Vidyuddeva is a member of the Wisdom Council of the Center for World Spirituality and a contributor to our blog, Spirit’s Next Move.
- 1 Vidyuddeva Biography
- 2 The Enlightenment Conference 2012 Dialogues
- 3 Vidyuddeva/Gafni 2006 Audio Series
- 3.0.1 Vidyuddeva Talks with Marc Gafni, Part 12
- 3.0.2 Vidyuddeva Talks with Marc Gafni, Part 11
- 3.0.3 Vidyuddeva Talks with Marc Gafni, Part 10
- 3.0.4 Vidyuddeva Talks with Marc Gafni, Part 9
- 3.0.5 Vidyuddeva Talks with Marc Gafni, Part 8
- 3.0.6 Vidyuddeva Talks with Marc Gafni, Part 7
- 3.0.7 Vidyuddeva Talks with Marc Gafni, Part 6
- 3.0.8 Vidyuddeva Talks with Marc Gafni, Part 5
- 3.0.9 Vidyuddeva Talks with Marc Gafni, Part 4
- 3.0.10 Vidyuddeva Talks with Marc Gafni, Part 3
- 3.0.11 Vidyuddeva Talks with Marc Gafni, Part 2
- 4 Discover More…
Vidyuddeva is a Zen priest in the Soto lineage who has facilitated meditation workshops in prisons and alternative learning centers for violent youth. He has offered various classes and workshops on integral transformative practice in his hometown of Minneapolis, and has been a consultant and guest speaker at various high schools, colleges, and religious organizations throughout the Midwest.
A highly precocious child, Deva recalls talking to his mother about his theories of suffering. Insatiably inquisitive yet afraid of “just about everything,” he later made a practice of transforming his fear by “going to the scariest places I could find and just sitting there with a totally surrendering heart of love.”
Describing his experience in school as “irresistible force vs. immovable object equals fireworks,” Deva was not cut from the same cloth as the educational system. At age four, after being asked to draw five-pointed stars and not knowing how, he instead drew a series of circles. Upon being confronted about his failure to follow directions, he retorted that he had drawn stars by drawing suns, inquiring of his teacher whether she was aware that all stars were in fact suns that were orbs in space and not five-pointed objects. In high school, this same interpretive fluidity and innovative practicality brought his teacher to tears when he demonstrated Newton’s laws of motion to his class by breaking concrete bricks with his hands.
Enrolled his junior year at The Minneapolis Center for Arts Education where he studied theater and lived independently in dormitories with other students, Deva wandered freely among his peers, belonging to no circle or clique. This made him the object of a tremendous amount of wild speculation, with rumors circulating that he was an atheist or a missionary. He was neither, though in his senior year he studied Chinese with the full intention of purchasing a one-way ticket to China after graduation to beg acceptance as a shaolin monk, determined he would starve to death on the steps of the monastery if turned away. This plan was waylaid when his “unrestrained exploration” found him perilously close to having his feet amputated after running in nothing but his underwear in sub-zero weather in an effort to experiment with his own awareness.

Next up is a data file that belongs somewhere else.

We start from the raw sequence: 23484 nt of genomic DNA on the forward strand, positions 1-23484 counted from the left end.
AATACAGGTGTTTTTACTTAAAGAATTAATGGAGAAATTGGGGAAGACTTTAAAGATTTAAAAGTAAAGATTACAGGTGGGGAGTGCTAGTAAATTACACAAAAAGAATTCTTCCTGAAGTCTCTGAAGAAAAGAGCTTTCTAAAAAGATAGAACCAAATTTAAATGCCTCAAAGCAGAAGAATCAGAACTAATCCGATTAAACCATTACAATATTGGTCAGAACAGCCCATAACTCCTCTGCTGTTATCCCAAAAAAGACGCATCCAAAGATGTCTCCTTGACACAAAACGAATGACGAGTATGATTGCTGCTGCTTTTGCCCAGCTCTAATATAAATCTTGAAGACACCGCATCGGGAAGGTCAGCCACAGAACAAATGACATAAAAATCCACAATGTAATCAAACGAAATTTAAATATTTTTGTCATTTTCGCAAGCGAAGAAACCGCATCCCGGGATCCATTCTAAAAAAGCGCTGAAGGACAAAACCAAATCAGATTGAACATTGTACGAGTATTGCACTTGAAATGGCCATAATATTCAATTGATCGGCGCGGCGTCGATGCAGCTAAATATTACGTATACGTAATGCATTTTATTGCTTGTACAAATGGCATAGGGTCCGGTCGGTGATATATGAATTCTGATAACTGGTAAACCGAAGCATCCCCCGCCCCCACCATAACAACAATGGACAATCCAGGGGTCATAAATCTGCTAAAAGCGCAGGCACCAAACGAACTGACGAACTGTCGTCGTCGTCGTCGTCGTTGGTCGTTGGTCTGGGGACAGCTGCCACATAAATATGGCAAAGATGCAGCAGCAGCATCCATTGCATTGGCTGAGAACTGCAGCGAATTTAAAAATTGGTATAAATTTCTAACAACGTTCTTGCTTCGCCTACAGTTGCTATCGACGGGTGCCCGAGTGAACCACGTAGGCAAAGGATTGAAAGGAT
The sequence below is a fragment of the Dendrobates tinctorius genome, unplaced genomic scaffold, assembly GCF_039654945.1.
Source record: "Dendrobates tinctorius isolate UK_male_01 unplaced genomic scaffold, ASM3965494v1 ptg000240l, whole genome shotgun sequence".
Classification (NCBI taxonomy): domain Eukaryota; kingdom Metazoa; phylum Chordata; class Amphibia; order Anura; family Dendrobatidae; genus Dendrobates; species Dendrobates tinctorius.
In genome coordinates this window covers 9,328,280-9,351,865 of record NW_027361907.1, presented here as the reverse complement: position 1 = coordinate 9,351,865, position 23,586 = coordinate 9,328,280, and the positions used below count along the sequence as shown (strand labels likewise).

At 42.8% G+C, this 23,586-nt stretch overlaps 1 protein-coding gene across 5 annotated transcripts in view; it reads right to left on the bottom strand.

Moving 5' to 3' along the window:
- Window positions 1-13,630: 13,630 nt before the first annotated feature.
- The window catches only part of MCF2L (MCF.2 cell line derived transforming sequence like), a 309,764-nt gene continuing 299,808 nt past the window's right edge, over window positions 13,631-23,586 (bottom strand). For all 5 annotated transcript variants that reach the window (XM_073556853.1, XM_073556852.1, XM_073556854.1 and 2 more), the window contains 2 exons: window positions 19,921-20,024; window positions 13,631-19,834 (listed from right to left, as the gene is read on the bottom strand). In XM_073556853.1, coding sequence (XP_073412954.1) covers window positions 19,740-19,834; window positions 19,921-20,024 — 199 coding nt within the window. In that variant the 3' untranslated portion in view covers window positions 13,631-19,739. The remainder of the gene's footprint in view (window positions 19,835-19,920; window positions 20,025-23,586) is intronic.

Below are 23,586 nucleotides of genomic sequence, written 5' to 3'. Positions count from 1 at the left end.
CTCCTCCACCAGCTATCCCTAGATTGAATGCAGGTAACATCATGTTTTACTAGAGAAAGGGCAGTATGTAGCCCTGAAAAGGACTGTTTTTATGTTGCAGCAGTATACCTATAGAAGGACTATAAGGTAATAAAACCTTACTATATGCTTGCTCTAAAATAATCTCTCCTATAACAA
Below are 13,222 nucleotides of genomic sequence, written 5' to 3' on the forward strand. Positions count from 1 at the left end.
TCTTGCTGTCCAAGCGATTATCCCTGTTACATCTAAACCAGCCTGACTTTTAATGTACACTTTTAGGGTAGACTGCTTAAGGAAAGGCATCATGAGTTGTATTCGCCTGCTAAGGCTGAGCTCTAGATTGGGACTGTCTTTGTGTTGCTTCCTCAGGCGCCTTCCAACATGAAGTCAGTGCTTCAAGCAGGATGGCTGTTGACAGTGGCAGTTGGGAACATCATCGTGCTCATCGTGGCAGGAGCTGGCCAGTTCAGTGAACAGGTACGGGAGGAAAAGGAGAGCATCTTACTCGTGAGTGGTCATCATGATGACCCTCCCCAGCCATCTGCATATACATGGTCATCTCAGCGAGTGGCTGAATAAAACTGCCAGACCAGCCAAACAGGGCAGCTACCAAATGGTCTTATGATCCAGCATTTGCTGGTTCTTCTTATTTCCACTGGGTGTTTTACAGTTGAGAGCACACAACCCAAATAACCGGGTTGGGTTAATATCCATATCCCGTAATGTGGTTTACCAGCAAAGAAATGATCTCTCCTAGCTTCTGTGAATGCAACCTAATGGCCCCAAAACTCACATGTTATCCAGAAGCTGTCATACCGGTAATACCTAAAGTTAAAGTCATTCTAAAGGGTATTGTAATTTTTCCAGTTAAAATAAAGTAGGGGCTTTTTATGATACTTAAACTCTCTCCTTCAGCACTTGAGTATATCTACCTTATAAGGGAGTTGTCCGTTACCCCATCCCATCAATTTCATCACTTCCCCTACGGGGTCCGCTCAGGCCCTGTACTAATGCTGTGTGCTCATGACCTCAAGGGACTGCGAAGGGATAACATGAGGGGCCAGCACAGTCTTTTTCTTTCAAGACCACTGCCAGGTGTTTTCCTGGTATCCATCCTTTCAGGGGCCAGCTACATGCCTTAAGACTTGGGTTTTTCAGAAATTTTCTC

Always drawn to the ideal of the warrior, Deva found no model approximating this ideal that was distinguishable from “thug” until he learned of Shambhala and the Sacred Path of the Warrior. By recognizing the warrior as one who enters violence, difficulty, and war without reservation or resistance as an act of love and surrender, Deva realized that it was not so much the outward behavior of the warrior he identified with, but the heart. From here, this issue of such great concern simply “dried up and blew away.”
Though Deva began investigating Buddhism in 1994, it was not until 1997 that he began studying at Dharma Fields Meditation and Learning Center with his teacher, Hagen Sensei, who he formally parted ways with in 2004. Deva describes his study of Zen as “collateral damage in the radius of my sincerity. I was simply following my heart’s dance. I did not care what love or wisdom was called. People used the name of Zen, but I was never partial to it.” Ordained a Zen priest in 1999, Deva describes his practice orientation as “transcending the human limitation—including the human condition,” and views the path of monasticism as one of spiritual community and friendship, explaining, in the words of the late Brother Wayne Teasdale, “intimacy with the divine and availability to others are one and the same activity.”
Studying martial arts since the fifth grade and having practiced carpentry for the last seven years, Deva has a particular appreciation and interest in the integration of sensory and motor function. Presently enrolled in the Comprehensive Integrated Program at CenterPoint to study bodywork and shiatsu, Deva characterizes his faith in the Dharma as “trusting the heartmind,” and though he does not regard himself as a teacher, his current course of study reflects the intention to teach this trust through the hands of the trained therapist he is becoming.
Putting his feelings of having a biography written about him to poetry, he expresses:
Writing my name with urine in water through this river of us.
The Enlightenment Conference 2012 Dialogues
Enlightenment Conference audio to go here.